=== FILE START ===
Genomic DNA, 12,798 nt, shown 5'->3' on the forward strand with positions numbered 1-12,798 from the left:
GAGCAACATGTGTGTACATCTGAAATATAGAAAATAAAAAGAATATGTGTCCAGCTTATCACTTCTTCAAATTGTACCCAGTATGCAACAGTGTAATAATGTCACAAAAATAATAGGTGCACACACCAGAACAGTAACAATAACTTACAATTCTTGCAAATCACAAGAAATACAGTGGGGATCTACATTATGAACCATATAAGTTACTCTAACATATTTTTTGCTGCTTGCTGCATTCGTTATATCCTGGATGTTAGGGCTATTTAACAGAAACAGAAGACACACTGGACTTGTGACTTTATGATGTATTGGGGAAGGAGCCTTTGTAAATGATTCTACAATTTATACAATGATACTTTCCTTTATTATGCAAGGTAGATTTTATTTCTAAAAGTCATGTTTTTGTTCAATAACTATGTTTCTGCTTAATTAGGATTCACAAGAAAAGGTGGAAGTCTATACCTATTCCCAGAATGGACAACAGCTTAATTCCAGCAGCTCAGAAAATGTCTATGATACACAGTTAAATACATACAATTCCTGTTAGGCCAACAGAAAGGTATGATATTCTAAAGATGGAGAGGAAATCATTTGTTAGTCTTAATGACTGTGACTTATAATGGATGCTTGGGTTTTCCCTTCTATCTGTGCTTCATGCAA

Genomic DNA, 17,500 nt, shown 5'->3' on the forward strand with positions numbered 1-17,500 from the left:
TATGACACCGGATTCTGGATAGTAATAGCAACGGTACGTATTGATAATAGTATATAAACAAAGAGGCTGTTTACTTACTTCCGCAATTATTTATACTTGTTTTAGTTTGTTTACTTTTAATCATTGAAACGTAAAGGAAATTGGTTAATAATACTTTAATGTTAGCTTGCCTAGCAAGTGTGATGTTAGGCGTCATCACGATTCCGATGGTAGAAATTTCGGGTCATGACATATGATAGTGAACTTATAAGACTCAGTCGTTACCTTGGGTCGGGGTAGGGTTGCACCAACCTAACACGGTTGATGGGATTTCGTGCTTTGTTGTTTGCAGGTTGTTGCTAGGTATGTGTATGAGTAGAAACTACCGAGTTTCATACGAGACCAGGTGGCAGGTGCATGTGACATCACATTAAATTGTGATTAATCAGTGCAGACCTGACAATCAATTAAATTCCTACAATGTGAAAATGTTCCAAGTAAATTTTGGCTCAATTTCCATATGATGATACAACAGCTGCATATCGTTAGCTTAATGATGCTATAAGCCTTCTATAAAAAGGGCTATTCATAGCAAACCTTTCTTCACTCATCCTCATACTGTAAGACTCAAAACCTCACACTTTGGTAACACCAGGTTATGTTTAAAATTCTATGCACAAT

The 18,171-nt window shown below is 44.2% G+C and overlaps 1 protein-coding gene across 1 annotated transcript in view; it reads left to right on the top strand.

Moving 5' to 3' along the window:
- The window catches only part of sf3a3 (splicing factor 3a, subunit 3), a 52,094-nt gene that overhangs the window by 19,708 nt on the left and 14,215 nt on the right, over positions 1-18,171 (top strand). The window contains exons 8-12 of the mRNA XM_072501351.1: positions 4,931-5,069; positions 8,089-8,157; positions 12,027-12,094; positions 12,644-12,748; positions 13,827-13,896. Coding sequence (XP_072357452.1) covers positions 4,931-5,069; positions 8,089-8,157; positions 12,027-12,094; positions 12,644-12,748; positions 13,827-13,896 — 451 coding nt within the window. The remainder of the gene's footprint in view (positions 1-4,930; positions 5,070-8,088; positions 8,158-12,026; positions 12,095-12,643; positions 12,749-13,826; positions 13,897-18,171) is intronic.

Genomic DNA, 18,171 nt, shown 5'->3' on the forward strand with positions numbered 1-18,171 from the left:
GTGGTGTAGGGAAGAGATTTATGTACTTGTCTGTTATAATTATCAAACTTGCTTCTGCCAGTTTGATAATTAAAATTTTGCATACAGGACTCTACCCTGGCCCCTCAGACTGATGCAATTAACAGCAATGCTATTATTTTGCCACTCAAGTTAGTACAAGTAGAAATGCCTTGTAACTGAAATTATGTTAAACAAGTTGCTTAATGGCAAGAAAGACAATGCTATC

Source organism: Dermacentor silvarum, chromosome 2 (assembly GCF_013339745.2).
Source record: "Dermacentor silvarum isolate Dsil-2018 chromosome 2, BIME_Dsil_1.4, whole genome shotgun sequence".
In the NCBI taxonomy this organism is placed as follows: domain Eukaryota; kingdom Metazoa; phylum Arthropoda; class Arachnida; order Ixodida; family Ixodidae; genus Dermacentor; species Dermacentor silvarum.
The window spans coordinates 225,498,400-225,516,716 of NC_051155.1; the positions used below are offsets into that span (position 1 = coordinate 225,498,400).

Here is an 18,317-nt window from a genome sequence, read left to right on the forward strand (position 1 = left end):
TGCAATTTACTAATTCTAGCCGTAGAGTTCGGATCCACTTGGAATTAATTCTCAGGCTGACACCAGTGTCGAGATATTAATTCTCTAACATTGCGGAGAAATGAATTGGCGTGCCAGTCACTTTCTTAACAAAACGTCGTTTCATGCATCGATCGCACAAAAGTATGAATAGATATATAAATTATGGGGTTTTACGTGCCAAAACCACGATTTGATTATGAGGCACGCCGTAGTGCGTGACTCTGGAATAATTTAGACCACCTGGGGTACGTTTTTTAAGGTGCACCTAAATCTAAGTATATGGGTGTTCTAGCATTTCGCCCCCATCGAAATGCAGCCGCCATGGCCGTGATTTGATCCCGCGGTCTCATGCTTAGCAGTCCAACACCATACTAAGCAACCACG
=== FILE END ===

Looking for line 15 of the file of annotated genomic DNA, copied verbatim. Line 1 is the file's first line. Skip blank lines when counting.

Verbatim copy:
TGCAATTTACTAATTCTAGCCGTAGAGTTCGGATCCACTTGGAATTAATTCTCAGGCTGACACCAGTGTCGAGATATTAATTCTCTAACATTGCGGAGAAATGAATTGGCGTGCCAGTCACTTTCTTAACAAAACGTCGTTTCATGCATCGATCGCACAAAAGTATGAATAGATATATAAATTATGGGGTTTTACGTGCCAAAACCACGATTTGATTATGAGGCACGCCGTAGTGCGTGACTCTGGAATAATTTAGACCACCTGGGGTACGTTTTTTAAGGTGCACCTAAATCTAAGTATATGGGTGTTCTAGCATTTCGCCCCCATCGAAATGCAGCCGCCATGGCCGTGATTTGATCCCGCGGTCTCATGCTTAGCAGTCCAACACCATACTAAGCAACCACG